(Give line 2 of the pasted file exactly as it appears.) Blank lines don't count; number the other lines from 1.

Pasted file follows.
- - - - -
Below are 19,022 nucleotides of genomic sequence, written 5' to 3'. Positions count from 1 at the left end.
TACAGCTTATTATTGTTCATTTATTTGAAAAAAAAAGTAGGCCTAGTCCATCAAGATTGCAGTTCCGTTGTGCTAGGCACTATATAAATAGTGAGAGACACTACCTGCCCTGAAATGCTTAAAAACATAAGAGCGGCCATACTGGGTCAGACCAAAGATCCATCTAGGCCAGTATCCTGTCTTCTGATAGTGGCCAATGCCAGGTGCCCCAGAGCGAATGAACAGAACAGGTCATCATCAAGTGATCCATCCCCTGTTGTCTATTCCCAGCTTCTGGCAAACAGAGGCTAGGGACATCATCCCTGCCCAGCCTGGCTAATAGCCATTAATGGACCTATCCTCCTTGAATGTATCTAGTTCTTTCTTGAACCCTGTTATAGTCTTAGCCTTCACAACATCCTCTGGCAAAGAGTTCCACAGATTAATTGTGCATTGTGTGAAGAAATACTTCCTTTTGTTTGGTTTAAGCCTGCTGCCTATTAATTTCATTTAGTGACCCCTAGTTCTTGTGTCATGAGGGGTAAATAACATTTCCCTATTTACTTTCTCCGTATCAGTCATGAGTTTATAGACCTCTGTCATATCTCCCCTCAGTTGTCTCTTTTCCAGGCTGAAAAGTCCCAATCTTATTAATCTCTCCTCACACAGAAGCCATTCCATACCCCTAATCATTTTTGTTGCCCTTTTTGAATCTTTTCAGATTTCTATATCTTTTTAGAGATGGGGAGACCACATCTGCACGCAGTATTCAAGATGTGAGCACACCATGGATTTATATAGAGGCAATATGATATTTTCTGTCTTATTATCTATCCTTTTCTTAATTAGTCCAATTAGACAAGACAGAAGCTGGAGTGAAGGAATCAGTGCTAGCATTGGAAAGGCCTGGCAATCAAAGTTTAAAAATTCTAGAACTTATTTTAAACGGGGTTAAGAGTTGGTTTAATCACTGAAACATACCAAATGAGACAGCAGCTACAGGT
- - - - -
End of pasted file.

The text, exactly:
TACAGCTTATTATTGTTCATTTATTTGAAAAAAAAAGTAGGCCTAGTCCATCAAGATTGCAGTTCCGTTGTGCTAGGCACTATATAAATAGTGAGAGACACTACCTGCCCTGAAATGCTTAAAAACATAAGAGCGGCCATACTGGGTCAGACCAAAGATCCATCTAGGCCAGTATCCTGTCTTCTGATAGTGGCCAATGCCAGGTGCCCCAGAGCGAATGAACAGAACAGGTCATCATCAAGTGATCCATCCCCTGTTGTCTATTCCCAGCTTCTGGCAAACAGAGGCTAGGGACATCATCCCTGCCCAGCCTGGCTAATAGCCATTAATGGACCTATCCTCCTTGAATGTATCTAGTTCTTTCTTGAACCCTGTTATAGTCTTAGCCTTCACAACATCCTCTGGCAAAGAGTTCCACAGATTAATTGTGCATTGTGTGAAGAAATACTTCCTTTTGTTTGGTTTAAGCCTGCTGCCTATTAATTTCATTTAGTGACCCCTAGTTCTTGTGTCATGAGGGGTAAATAACATTTCCCTATTTACTTTCTCCGTATCAGTCATGAGTTTATAGACCTCTGTCATATCTCCCCTCAGTTGTCTCTTTTCCAGGCTGAAAAGTCCCAATCTTATTAATCTCTCCTCACACAGAAGCCATTCCATACCCCTAATCATTTTTGTTGCCCTTTTTGAATCTTTTCAGATTTCTATATCTTTTTAGAGATGGGGAGACCACATCTGCACGCAGTATTCAAGATGTGAGCACACCATGGATTTATATAGAGGCAATATGATATTTTCTGTCTTATTATCTATCCTTTTCTTAATTAGTCCAATTAGACAAGACAGAAGCTGGAGTGAAGGAATCAGTGCTAGCATTGGAAAGGCCTGGCAATCAAAGTTTAAAAATTCTAGAACTTATTTTAAACGGGGTTAAGAGTTGGTTTAATCACTGAAACATACCAAATGAGACAGCAGCTACAGGT